ENGEL: I think that what some people don't realize is that migration is the history of this planet. We've all arrived at the place where we are because somebody before us migrated. And it's something that we admire in the natural world, and we'll marvel about it and watch documentaries about how animals have this instinct to migrate to pursue resources when the human species has done exactly the same thing. Yet somehow we've been taught to look down on it and even criminalize it and look at it as if it's a drain rather than really something miraculous and quite beautiful.
SHAPIRO: There's one part of the book where a character says that to an immigrant, the U.S. is a country of strangers and that being an immigrant is a kind of sentence that you cannot escape. So how do you balance that idea of immigration as a sentence you cannot escape with the idea of immigration as an opportunity, as an open door that you walk through to something better?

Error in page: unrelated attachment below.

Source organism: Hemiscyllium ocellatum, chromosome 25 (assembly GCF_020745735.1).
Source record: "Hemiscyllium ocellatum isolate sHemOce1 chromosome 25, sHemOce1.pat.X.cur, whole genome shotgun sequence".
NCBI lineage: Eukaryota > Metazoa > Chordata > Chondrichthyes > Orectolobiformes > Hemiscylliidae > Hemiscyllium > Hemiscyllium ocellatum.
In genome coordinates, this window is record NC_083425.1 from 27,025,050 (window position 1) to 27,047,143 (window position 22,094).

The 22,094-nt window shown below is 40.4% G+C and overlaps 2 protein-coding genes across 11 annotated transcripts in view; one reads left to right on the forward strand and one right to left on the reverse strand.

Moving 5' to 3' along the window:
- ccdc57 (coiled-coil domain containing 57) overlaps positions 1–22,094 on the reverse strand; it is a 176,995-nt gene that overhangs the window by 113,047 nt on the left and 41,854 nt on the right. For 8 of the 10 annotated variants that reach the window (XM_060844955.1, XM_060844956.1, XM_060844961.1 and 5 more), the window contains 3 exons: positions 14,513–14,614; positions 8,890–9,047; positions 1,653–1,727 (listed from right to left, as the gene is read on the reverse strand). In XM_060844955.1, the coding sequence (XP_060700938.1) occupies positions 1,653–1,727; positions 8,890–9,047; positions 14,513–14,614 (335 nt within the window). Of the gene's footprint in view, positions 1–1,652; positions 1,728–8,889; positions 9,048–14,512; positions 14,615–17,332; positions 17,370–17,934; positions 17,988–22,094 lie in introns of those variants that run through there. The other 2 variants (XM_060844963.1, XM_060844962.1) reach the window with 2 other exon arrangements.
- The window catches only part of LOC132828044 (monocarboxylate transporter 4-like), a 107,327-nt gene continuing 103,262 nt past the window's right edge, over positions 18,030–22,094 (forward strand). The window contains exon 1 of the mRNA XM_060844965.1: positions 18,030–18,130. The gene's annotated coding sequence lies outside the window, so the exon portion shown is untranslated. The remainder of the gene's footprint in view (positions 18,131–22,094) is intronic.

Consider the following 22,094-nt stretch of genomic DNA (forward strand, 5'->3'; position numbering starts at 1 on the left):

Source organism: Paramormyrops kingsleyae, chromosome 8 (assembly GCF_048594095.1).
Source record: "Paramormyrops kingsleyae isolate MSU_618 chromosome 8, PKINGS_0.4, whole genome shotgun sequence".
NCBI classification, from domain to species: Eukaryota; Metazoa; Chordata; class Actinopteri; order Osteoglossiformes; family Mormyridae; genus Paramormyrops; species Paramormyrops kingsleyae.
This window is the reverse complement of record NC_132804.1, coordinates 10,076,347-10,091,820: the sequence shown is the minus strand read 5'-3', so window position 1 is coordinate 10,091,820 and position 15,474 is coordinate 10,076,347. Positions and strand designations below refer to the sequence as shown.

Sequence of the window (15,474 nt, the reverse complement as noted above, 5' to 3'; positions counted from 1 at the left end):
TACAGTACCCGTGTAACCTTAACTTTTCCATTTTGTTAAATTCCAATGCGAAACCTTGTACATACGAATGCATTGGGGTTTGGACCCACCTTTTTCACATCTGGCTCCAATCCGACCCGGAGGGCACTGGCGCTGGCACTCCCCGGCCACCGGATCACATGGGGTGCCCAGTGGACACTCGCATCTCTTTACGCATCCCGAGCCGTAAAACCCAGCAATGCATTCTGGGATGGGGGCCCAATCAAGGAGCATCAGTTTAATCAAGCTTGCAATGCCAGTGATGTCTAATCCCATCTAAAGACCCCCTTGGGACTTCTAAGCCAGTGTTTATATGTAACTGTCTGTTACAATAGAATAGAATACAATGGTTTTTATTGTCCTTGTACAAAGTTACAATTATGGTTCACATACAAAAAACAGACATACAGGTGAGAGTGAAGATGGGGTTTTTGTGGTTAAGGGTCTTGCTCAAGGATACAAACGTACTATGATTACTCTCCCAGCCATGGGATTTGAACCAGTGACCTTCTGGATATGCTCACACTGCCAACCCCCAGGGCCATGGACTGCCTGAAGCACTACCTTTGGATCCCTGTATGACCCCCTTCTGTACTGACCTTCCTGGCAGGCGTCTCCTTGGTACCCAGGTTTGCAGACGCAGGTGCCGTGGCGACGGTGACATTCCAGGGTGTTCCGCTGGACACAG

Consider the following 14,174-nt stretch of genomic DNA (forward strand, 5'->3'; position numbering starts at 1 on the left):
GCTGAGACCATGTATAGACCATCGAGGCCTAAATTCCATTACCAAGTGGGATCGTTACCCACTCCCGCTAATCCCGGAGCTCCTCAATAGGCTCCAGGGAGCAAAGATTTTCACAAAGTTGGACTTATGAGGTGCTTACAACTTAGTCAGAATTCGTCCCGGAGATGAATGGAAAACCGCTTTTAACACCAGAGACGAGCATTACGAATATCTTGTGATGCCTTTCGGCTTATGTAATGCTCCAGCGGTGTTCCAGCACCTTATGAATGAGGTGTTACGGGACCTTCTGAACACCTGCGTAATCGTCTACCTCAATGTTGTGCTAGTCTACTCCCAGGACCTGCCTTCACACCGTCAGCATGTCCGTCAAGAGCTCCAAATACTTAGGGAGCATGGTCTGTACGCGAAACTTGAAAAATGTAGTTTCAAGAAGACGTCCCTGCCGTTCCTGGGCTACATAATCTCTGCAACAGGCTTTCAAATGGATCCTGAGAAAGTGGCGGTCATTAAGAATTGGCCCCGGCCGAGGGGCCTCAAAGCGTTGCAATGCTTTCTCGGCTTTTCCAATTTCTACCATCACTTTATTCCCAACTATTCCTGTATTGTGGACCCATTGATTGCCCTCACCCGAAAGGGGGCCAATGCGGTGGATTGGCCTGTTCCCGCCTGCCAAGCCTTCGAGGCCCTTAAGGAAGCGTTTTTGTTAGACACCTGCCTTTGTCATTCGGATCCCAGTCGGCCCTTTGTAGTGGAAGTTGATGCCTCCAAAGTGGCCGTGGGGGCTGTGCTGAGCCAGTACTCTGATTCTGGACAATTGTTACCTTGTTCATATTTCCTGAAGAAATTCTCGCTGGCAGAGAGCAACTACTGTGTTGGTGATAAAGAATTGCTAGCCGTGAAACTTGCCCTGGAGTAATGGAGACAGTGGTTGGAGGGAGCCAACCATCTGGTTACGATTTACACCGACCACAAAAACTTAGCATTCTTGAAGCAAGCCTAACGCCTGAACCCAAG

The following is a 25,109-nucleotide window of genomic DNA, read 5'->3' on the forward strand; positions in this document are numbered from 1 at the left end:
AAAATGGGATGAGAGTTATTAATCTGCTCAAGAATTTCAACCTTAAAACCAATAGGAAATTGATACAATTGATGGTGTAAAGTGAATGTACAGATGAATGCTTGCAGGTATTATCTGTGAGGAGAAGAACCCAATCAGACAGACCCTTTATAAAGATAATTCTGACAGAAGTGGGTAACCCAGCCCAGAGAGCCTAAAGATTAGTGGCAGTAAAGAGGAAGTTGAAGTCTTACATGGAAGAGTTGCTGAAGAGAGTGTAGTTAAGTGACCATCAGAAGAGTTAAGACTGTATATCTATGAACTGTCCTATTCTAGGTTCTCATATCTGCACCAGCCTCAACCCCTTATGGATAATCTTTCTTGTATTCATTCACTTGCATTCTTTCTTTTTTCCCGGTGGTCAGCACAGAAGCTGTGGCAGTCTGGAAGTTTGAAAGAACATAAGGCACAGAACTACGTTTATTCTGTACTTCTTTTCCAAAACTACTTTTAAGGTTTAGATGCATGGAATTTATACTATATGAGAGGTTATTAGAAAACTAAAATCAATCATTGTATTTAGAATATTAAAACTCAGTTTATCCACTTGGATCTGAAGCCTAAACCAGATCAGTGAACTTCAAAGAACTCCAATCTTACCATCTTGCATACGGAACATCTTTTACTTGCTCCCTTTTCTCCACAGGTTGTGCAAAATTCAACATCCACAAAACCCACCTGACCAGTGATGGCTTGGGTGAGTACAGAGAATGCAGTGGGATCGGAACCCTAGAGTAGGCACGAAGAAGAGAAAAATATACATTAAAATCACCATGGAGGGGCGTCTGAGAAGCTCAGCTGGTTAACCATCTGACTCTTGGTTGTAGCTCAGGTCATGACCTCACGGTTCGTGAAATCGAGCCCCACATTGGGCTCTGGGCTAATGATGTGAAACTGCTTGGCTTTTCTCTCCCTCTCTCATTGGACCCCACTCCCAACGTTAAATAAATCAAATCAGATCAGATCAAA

ENGEL: These things can coexist, and that's one of the reasons why I wrote "Infinite Country." The reality of migration and all its complexities is something that I grew up with and observed in the people closest to me, the people I most loved and admired. A lot of people have this idea that migration is a very simple thing and that you make a decision to leave one country and make a life in another and that it's full of certainty and no regrets. And it's really exactly the opposite. It's a decision that's full of doubts, wondering if you made a mistake. And it bears a huge responsibility because you've changed the future of your family line forever.
So it's full of opportunity and joy, often, to come to the United States. But also, you always wonder if you made the right decision, and you have to confront that. And it can be a very painful and exhausting experience day after day, year after year.
SHAPIRO: Is that doubt, is that second-guessing something that you've experienced when thinking about your parents' decision to leave Colombia?
ENGEL: Absolutely. I have so much family in Colombia, and I have cousins whose existence is so different from mine because they live in the place where their parents grew up, where our grandparents lived, where everybody has known our family for generations, whereas I grew up in a place where my family was always identified as foreigners, in a place where I may have lived for most of my life, but I don't have that intimate connection with the land.